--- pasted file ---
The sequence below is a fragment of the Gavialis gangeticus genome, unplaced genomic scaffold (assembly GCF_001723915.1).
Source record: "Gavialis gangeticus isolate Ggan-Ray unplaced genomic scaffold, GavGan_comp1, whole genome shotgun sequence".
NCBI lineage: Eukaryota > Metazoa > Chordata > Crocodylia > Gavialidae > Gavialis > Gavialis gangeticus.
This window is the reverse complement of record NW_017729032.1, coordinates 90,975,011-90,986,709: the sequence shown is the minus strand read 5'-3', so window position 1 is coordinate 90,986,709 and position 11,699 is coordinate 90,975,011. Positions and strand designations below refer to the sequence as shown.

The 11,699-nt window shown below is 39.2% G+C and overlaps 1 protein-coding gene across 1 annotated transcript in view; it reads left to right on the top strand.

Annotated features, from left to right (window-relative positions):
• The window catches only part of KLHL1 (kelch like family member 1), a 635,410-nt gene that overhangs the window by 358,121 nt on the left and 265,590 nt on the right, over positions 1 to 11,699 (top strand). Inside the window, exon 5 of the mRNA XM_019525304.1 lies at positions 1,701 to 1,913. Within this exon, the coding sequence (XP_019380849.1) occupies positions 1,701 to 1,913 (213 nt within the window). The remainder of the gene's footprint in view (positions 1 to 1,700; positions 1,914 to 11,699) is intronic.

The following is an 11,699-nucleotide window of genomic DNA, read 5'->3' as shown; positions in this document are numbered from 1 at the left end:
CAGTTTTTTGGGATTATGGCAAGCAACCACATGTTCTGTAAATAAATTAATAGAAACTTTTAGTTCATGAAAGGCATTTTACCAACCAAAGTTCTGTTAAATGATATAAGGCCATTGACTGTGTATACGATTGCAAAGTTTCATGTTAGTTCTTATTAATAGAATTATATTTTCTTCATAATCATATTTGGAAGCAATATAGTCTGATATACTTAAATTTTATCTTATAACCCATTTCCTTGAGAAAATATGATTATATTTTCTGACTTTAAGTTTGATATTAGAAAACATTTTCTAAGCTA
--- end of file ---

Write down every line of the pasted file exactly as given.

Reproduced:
The sequence below is a fragment of the Gavialis gangeticus genome, unplaced genomic scaffold (assembly GCF_001723915.1).
Source record: "Gavialis gangeticus isolate Ggan-Ray unplaced genomic scaffold, GavGan_comp1, whole genome shotgun sequence".
NCBI lineage: Eukaryota > Metazoa > Chordata > Crocodylia > Gavialidae > Gavialis > Gavialis gangeticus.
This window is the reverse complement of record NW_017729032.1, coordinates 90,975,011-90,986,709: the sequence shown is the minus strand read 5'-3', so window position 1 is coordinate 90,986,709 and position 11,699 is coordinate 90,975,011. Positions and strand designations below refer to the sequence as shown.

The 11,699-nt window shown below is 39.2% G+C and overlaps 1 protein-coding gene across 1 annotated transcript in view; it reads left to right on the top strand.

Annotated features, from left to right (window-relative positions):
• The window catches only part of KLHL1 (kelch like family member 1), a 635,410-nt gene that overhangs the window by 358,121 nt on the left and 265,590 nt on the right, over positions 1 to 11,699 (top strand). Inside the window, exon 5 of the mRNA XM_019525304.1 lies at positions 1,701 to 1,913. Within this exon, the coding sequence (XP_019380849.1) occupies positions 1,701 to 1,913 (213 nt within the window). The remainder of the gene's footprint in view (positions 1 to 1,700; positions 1,914 to 11,699) is intronic.

The following is an 11,699-nucleotide window of genomic DNA, read 5'->3' as shown; positions in this document are numbered from 1 at the left end:
CAGTTTTTTGGGATTATGGCAAGCAACCACATGTTCTGTAAATAAATTAATAGAAACTTTTAGTTCATGAAAGGCATTTTACCAACCAAAGTTCTGTTAAATGATATAAGGCCATTGACTGTGTATACGATTGCAAAGTTTCATGTTAGTTCTTATTAATAGAATTATATTTTCTTCATAATCATATTTGGAAGCAATATAGTCTGATATACTTAAATTTTATCTTATAACCCATTTCCTTGAGAAAATATGATTATATTTTCTGACTTTAAGTTTGATATTAGAAAACATTTTCTAAGCTA